There are tons of options available, from interior to exterior solar shades, multiple brands of material, manual vs. motorized shades - and much more. They have become a mainstream window covering, from commercial shades to upscale, and even more modest homes. Most window covering companies carry a line of similar offerings, but I would really recommend looking for a company that specializes in Solar Shades - like the one I work for in San Diego. As you will see from this article, there are lots of things to consider when choosing the style of shade you want, much more than your typical budget blind man really understands.
The first thing to consider is whether you want your shades on the inside or outside. There are several advantages to exterior shades, for example:
1. They afford better HEAT protection - usually in the 80% range, while interior shades fall anywhere from 30-70%
2. They are, quite obviously, invisible from that inside, meaning they do not change the decor of your home
When done correctly, exterior shades are the ultimate in shading. The consumer does have to be careful, however. A lot of "shading" companies use interior materials, or home-made systems on the outside, and they will not hold up. When
considering an exterior solar shade make sure to evaluate an engineered unit designed specifically for the outside- like the CLEARVIEW MOTION SCREEN or the world screen to name 2 of the more popular. In addition- make sure to go with a motorized shade if you're mounting outside. It can be very frustrating otherwise- and heavy!
Interior shades, on the other hand, are typically less than half the cost of exterior shades. While they are similar in function, they share no components in common. Whether you select manual or motorized interior solar shades still offer an elegant solution to glare and heat, while preserving your view.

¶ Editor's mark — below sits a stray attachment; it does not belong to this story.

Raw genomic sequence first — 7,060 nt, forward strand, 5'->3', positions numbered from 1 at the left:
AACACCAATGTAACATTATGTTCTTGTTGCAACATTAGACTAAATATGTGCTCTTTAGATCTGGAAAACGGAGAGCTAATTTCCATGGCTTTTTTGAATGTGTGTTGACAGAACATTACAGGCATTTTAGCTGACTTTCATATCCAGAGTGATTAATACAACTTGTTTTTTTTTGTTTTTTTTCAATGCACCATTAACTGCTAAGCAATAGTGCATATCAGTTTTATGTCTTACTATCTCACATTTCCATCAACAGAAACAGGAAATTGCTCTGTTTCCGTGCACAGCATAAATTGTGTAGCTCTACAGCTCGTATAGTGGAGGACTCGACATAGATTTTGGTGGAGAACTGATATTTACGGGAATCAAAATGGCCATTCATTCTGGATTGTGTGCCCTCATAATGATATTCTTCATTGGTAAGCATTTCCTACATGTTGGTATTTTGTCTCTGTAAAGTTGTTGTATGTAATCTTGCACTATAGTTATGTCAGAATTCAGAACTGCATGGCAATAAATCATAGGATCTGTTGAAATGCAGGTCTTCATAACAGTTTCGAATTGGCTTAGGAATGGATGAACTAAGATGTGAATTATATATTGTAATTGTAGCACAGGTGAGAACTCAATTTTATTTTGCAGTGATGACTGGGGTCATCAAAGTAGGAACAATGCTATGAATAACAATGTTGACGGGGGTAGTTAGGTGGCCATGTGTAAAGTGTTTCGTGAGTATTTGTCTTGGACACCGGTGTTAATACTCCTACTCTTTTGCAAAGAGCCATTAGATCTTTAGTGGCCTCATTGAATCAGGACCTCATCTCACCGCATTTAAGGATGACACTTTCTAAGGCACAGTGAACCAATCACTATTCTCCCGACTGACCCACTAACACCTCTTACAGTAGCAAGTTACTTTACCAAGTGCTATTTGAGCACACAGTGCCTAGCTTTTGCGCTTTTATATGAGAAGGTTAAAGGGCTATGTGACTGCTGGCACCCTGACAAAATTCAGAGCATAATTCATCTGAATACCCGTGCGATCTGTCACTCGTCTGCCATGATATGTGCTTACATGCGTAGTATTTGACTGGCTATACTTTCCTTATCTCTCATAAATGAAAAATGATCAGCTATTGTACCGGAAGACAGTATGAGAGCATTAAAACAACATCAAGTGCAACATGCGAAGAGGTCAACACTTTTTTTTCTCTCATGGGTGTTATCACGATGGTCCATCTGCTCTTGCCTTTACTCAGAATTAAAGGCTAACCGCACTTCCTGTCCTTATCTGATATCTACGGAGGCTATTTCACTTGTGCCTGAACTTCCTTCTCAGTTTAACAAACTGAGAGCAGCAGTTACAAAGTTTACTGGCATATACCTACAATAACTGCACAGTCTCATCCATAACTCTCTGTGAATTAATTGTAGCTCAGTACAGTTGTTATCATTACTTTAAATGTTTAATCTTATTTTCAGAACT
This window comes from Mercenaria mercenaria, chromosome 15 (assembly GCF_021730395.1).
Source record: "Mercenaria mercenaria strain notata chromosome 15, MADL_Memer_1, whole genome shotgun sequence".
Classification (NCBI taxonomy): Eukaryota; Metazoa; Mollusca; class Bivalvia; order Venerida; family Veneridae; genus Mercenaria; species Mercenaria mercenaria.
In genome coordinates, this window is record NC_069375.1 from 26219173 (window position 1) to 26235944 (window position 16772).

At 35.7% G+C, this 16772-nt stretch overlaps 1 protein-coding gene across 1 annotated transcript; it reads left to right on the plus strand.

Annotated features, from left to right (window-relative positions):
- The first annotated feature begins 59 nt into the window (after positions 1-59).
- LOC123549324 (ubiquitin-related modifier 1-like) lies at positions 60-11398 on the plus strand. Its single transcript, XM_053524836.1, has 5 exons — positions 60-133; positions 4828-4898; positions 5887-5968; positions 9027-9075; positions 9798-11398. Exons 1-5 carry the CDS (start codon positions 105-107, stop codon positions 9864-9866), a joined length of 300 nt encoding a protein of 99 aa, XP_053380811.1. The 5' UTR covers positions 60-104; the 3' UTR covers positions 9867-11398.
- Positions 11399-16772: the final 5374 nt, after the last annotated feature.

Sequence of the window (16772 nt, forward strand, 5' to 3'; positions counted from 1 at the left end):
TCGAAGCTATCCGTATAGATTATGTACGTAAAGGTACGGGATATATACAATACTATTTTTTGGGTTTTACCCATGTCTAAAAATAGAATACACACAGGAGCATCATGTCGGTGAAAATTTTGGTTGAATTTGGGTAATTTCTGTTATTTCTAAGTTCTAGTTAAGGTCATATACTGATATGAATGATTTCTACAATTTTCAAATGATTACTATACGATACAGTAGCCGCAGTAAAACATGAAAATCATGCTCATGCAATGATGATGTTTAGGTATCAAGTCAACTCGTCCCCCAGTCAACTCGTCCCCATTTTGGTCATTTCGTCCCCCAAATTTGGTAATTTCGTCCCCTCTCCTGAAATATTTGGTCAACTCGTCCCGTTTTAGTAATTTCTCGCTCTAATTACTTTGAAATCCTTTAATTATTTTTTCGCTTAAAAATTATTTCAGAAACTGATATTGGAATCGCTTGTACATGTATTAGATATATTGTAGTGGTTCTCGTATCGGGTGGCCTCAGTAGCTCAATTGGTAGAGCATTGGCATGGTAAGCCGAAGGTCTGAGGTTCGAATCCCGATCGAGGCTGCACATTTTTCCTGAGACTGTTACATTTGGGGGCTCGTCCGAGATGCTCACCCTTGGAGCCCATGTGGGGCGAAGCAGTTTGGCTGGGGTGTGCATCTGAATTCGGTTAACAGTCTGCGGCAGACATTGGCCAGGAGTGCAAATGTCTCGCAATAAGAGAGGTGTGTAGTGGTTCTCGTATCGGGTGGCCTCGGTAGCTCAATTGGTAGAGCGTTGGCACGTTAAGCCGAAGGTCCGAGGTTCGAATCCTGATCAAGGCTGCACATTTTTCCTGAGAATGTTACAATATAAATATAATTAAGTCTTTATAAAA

As mentioned above, exterior shades do a better job. Once the heat penetrates the glass, however, interior shades can still combat heat. Again, color plays a factor. Lighter color cloths provide much better heat protection than darker cloths. Each and every solar shade material has a lab rating for heat block- its called the shading coefficient. If the "expert" your talking to doesn't know this- find another.
Besides the UV protection, most people think of blocking glare when it comes to sun shades. Can't see your flatscreen TV or computer? Solar shades can eliminate the glare. It is important to note that color plays a crucial role here.
White shades- or lighter color shades- reflect light, and so they do not cut the glare nearly as well as darker, or blacker shade materials. A lot of designers and window covering "experts" don't understand this- so make sure you see a large sample in your window before you decide on color of material.
There are lots of applications for solar shades- commercial to residential. Sun shades offer a great alternative to traditional window shades. Make sure to pick a company that specializes in your application- ask questions, and you'll be sure to get a product that is as functional as it is beautiful.
Whichever system or type of shade you select, it will be as fantastic looking as it will be functional and energy efficient. There are countless applications!